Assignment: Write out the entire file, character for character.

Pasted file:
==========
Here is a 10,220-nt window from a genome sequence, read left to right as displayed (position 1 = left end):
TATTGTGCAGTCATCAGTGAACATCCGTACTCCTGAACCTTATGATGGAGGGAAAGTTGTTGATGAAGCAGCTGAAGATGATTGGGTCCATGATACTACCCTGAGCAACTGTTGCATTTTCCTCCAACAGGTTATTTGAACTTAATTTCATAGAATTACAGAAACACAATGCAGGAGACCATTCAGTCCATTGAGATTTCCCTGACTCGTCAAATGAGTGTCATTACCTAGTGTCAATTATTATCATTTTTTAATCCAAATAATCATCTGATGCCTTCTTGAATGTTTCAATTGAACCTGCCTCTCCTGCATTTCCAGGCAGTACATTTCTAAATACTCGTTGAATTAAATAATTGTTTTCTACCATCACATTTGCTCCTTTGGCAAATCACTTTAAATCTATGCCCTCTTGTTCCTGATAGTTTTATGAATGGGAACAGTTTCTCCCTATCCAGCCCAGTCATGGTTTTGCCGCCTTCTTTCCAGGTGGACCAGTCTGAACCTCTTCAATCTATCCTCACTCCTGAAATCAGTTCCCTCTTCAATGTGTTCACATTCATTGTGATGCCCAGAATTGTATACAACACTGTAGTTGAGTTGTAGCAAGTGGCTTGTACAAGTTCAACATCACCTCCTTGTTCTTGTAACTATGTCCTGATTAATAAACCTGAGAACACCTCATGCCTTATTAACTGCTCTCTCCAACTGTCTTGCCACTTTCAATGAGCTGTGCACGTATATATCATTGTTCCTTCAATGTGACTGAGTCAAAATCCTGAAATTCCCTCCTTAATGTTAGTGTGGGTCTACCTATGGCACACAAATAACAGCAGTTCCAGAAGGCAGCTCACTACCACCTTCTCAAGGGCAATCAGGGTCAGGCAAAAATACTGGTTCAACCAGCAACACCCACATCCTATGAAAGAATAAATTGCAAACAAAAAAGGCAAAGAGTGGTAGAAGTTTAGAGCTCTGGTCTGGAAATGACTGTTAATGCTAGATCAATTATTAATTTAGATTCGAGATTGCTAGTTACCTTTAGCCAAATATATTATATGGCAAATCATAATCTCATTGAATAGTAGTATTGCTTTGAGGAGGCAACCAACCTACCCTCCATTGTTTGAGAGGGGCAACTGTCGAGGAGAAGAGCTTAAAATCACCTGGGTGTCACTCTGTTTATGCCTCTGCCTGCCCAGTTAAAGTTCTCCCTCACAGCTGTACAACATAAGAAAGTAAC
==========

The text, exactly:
Here is a 10,220-nt window from a genome sequence, read left to right as displayed (position 1 = left end):
TATTGTGCAGTCATCAGTGAACATCCGTACTCCTGAACCTTATGATGGAGGGAAAGTTGTTGATGAAGCAGCTGAAGATGATTGGGTCCATGATACTACCCTGAGCAACTGTTGCATTTTCCTCCAACAGGTTATTTGAACTTAATTTCATAGAATTACAGAAACACAATGCAGGAGACCATTCAGTCCATTGAGATTTCCCTGACTCGTCAAATGAGTGTCATTACCTAGTGTCAATTATTATCATTTTTTAATCCAAATAATCATCTGATGCCTTCTTGAATGTTTCAATTGAACCTGCCTCTCCTGCATTTCCAGGCAGTACATTTCTAAATACTCGTTGAATTAAATAATTGTTTTCTACCATCACATTTGCTCCTTTGGCAAATCACTTTAAATCTATGCCCTCTTGTTCCTGATAGTTTTATGAATGGGAACAGTTTCTCCCTATCCAGCCCAGTCATGGTTTTGCCGCCTTCTTTCCAGGTGGACCAGTCTGAACCTCTTCAATCTATCCTCACTCCTGAAATCAGTTCCCTCTTCAATGTGTTCACATTCATTGTGATGCCCAGAATTGTATACAACACTGTAGTTGAGTTGTAGCAAGTGGCTTGTACAAGTTCAACATCACCTCCTTGTTCTTGTAACTATGTCCTGATTAATAAACCTGAGAACACCTCATGCCTTATTAACTGCTCTCTCCAACTGTCTTGCCACTTTCAATGAGCTGTGCACGTATATATCATTGTTCCTTCAATGTGACTGAGTCAAAATCCTGAAATTCCCTCCTTAATGTTAGTGTGGGTCTACCTATGGCACACAAATAACAGCAGTTCCAGAAGGCAGCTCACTACCACCTTCTCAAGGGCAATCAGGGTCAGGCAAAAATACTGGTTCAACCAGCAACACCCACATCCTATGAAAGAATAAATTGCAAACAAAAAAGGCAAAGAGTGGTAGAAGTTTAGAGCTCTGGTCTGGAAATGACTGTTAATGCTAGATCAATTATTAATTTAGATTCGAGATTGCTAGTTACCTTTAGCCAAATATATTATATGGCAAATCATAATCTCATTGAATAGTAGTATTGCTTTGAGGAGGCAACCAACCTACCCTCCATTGTTTGAGAGGGGCAACTGTCGAGGAGAAGAGCTTAAAATCACCTGGGTGTCACTCTGTTTATGCCTCTGCCTGCCCAGTTAAAGTTCTCCCTCACAGCTGTACAACATAAGAAAGTAAC